How the sailors wound up in Iran

Foreign Policy:
The sailors in Kuwait who were captured by the Iranians were trained to operate riverine command boats, or RCBs — small, speedy craft about 50 feet long that are used to transport special operations forces, patrol coastal waters, or escort larger ships. The sailors, under the command of 27-year-old Lt. David Nartker, were ordered to Bahrain to take part in an exercise and had less than 24 hours to prepare. Only one of three boats at their disposal was in working order. The crew members had to cannibalize one of the broken vessels to get an engine part so they could have a second boat to sail.

The trip required the crews to travel about 240 nautical miles, more than twice the usual distance they were accustomed to. That meant the two riverine boats would have to refuel at sea roughly midway through the journey, said one U.S. official who confirmed details of the trip.

Due to problems getting their communications gear to work, the sailors set off from Kuwait three hours late. The late start put pressure on the sailors as they tried calculate how long before they would need to refuel in daylight and the optimum speed for their boats, according to a second person familiar with the sailors’ accounts.

The boat crews asked that a refueling tanker meet them before nightfall, as they were not trained for refueling in the dark. Arranging a rendezvous proved difficult because the sailors had no direct communication with the tanker and had to relay messages through a U.S. operations center in an undisclosed location in the region. As the boats sought to meet up with the refueling tanker, they mistakenly ventured into Iranian territorial waters, just west of tiny Farsi Island.

The U.S. sailors were using a GPS device to navigate, but Farsi Island is so small that it did not appear on their screen when it was zoomed out to a wider view. As they drifted within sight of land, the Americans did not even know that it was Farsi Island, said the person familiar with the sailors’ account.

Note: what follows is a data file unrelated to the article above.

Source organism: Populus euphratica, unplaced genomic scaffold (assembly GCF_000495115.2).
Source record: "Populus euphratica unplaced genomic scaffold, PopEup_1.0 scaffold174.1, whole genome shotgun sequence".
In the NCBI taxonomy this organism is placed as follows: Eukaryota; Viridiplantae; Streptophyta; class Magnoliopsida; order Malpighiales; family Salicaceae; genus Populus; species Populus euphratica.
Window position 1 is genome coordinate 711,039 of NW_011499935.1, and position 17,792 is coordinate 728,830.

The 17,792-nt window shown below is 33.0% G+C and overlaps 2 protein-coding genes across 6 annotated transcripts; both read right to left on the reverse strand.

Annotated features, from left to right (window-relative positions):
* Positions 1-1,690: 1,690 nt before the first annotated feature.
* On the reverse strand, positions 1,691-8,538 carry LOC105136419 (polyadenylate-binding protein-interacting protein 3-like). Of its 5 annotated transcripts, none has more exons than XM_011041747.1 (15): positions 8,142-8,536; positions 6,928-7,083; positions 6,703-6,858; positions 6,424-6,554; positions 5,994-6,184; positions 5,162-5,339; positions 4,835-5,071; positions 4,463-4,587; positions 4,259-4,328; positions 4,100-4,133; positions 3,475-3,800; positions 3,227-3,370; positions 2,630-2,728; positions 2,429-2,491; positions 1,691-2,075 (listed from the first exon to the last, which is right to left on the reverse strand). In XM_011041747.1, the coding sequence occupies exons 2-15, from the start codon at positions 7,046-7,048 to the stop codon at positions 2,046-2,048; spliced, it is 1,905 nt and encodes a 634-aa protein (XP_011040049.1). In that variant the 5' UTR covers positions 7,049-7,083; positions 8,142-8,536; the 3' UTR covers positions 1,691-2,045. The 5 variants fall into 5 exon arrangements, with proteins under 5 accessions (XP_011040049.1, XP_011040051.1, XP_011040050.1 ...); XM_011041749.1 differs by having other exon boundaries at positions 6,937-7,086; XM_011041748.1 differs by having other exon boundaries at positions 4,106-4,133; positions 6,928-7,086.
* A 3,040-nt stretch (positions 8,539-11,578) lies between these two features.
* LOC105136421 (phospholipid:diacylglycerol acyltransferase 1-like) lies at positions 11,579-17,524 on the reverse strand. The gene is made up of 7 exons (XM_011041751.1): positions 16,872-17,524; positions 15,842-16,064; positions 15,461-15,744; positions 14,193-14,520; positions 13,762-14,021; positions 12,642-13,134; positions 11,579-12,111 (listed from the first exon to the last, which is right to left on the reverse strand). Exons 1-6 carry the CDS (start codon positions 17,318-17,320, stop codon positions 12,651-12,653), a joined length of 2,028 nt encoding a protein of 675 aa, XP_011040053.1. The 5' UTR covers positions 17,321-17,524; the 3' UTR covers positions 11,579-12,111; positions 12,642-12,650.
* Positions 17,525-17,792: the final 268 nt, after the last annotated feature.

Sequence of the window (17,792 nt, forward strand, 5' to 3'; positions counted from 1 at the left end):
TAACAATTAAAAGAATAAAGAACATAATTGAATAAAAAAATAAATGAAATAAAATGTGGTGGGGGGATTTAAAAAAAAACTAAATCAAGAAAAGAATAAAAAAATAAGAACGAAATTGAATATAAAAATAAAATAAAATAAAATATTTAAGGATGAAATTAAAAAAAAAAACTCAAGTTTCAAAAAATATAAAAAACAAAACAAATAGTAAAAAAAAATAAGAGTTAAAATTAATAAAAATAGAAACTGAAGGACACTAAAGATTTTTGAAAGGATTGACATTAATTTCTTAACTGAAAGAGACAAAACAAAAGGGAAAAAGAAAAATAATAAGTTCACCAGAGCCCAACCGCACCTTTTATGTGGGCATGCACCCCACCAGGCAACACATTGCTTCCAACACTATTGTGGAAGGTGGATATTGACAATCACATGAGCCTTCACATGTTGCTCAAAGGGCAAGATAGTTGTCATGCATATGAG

Throughout the cruise, the positions and direction of the two boats were automatically relayed to the operations center every 30 minutes via an electronic tracking device, the U.S. official said. But for reasons that remain unclear, commanding officers or others at the operations center did not inform the boat crews that they were headed in the wrong direction.

Traveling at a swift pace, the two U.S. vessels might have passed through the area without encountering any Iranian patrol craft. But one of the American boats — the one that needed repair back in Kuwait — broke down. As the sailors worked to revive the boat’s engine near Farsi Island, two IRGC patrol boats showed up, weapons pointed at the Americans. One American sailor waved a wrench in the air, to signal they had engine trouble and had no hostile intent. But the Iranians showed no interest in helping out: Soon another Iranian vessel arrived at the scene, followed by a fourth ship that was larger and more heavily armed.

As the Iranians encircled the boats, the U.S. sailors managed to repair the faulty engine. Now the Americans had a choice. With 50-caliber machine guns and GAU-19 miniguns on their boats, they outarmed the Iranians. And their RCBs were bigger than the Iranian patrol craft. But escaping would mean opening fire on the Iranian forces or ramming their vessels — actions that could lead to a wider conflagration. The young officer in charge, Nartker, opted to cooperate.
There is much more.

It appears the Navy command put these sailors in an untenable position providing them defective equipment for a mission their boats were ill-suited for.  Their navigation error added to the fiasco.  But those responsible for designing and ordering the mission will probably bear some of the blame for the mess.  Sen. John McCain has been demanding answers and has threatened to subpoena the sailors if the Navy does not quickly provide answers.  That could be as embarrassing for the Navy as the original operation.


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